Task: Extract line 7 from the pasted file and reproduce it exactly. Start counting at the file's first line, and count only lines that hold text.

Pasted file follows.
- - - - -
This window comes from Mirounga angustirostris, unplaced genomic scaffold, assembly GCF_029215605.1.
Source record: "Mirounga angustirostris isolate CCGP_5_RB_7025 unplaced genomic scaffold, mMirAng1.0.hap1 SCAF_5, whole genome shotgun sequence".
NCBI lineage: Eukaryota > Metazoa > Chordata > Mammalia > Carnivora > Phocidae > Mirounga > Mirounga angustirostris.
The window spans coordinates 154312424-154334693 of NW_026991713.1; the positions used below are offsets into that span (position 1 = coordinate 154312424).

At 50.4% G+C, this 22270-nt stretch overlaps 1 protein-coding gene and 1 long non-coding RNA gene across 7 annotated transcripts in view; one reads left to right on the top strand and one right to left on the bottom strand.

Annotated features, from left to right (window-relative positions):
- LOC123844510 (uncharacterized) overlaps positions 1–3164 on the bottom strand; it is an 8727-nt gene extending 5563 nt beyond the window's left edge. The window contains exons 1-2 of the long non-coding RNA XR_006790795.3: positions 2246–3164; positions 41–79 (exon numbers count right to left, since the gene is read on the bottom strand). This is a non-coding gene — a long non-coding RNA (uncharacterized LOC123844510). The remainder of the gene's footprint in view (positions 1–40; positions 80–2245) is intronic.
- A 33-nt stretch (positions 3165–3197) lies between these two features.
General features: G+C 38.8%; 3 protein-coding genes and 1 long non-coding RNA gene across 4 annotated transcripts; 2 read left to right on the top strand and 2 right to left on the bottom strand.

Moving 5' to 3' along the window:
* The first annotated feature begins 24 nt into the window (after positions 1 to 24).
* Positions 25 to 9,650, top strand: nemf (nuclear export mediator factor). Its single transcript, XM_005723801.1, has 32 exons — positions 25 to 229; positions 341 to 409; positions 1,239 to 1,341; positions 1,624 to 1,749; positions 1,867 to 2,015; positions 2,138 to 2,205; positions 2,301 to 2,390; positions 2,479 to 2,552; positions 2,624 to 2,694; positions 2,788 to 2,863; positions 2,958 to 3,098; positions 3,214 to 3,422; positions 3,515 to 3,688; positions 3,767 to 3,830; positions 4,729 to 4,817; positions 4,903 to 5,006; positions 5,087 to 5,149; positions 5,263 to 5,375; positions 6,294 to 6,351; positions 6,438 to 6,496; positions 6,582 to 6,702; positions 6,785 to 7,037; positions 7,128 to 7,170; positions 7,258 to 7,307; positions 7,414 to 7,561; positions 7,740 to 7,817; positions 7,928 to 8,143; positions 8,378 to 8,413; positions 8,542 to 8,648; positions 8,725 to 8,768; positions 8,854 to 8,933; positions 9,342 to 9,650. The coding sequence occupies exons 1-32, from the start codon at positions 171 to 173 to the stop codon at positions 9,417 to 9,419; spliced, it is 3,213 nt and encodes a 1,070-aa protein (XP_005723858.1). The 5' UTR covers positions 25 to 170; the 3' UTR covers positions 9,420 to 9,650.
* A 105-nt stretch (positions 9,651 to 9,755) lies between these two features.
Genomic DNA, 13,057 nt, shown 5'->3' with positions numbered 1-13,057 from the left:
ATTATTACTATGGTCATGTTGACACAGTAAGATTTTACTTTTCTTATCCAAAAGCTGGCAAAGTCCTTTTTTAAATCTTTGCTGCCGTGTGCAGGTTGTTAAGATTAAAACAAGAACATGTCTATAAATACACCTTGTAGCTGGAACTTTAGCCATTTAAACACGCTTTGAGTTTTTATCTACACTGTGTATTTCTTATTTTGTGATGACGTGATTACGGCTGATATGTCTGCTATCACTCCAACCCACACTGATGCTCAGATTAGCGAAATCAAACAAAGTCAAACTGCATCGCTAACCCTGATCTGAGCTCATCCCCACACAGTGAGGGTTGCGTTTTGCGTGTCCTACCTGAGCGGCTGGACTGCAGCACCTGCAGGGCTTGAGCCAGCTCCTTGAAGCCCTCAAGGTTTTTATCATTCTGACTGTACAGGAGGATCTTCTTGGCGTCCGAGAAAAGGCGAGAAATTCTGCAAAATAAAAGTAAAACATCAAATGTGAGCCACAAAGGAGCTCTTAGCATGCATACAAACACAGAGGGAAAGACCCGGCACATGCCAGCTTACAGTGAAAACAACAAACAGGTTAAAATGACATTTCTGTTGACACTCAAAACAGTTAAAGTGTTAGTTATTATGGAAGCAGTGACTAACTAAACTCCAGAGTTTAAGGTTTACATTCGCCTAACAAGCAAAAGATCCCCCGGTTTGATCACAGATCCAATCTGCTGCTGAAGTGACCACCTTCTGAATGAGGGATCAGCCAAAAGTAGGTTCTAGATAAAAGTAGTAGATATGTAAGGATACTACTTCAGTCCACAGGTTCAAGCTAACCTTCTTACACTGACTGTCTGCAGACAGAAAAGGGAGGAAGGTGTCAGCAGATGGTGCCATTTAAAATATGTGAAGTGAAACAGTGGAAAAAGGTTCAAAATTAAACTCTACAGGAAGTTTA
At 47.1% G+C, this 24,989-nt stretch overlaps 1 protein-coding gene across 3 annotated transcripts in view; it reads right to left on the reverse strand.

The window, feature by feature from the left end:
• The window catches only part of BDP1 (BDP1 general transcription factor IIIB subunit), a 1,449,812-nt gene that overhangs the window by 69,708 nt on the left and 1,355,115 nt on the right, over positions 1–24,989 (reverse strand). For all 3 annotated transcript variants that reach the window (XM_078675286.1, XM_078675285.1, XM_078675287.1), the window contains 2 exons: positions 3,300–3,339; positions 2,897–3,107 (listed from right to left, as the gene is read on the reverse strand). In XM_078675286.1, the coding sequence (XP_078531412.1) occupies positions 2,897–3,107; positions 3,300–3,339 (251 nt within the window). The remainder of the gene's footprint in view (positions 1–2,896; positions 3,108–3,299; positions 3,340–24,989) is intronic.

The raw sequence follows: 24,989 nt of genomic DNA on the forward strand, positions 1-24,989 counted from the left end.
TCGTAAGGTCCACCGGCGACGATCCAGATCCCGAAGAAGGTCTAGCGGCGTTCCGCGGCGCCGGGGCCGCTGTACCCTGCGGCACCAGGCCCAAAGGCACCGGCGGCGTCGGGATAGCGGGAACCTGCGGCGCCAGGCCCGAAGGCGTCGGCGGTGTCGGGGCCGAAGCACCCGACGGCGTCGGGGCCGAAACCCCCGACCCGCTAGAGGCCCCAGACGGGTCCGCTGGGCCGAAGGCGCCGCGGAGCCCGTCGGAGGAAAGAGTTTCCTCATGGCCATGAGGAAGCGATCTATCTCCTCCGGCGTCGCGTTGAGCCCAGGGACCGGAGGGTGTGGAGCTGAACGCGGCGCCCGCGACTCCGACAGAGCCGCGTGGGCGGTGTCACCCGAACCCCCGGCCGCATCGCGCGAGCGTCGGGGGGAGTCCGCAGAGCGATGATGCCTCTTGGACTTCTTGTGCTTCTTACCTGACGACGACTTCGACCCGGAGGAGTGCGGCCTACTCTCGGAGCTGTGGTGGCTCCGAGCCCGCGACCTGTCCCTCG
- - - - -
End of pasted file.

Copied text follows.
- LOC123844510 (uncharacterized) overlaps positions 1–3164 on the bottom strand; it is an 8727-nt gene extending 5563 nt beyond the window's left edge. The window contains exons 1-2 of the long non-coding RNA XR_006790795.3: positions 2246–3164; positions 41–79 (exon numbers count right to left, since the gene is read on the bottom strand). This is a non-coding gene — a long non-coding RNA (uncharacterized LOC123844510). The remainder of the gene's footprint in view (positions 1–40; positions 80–2245) is intronic.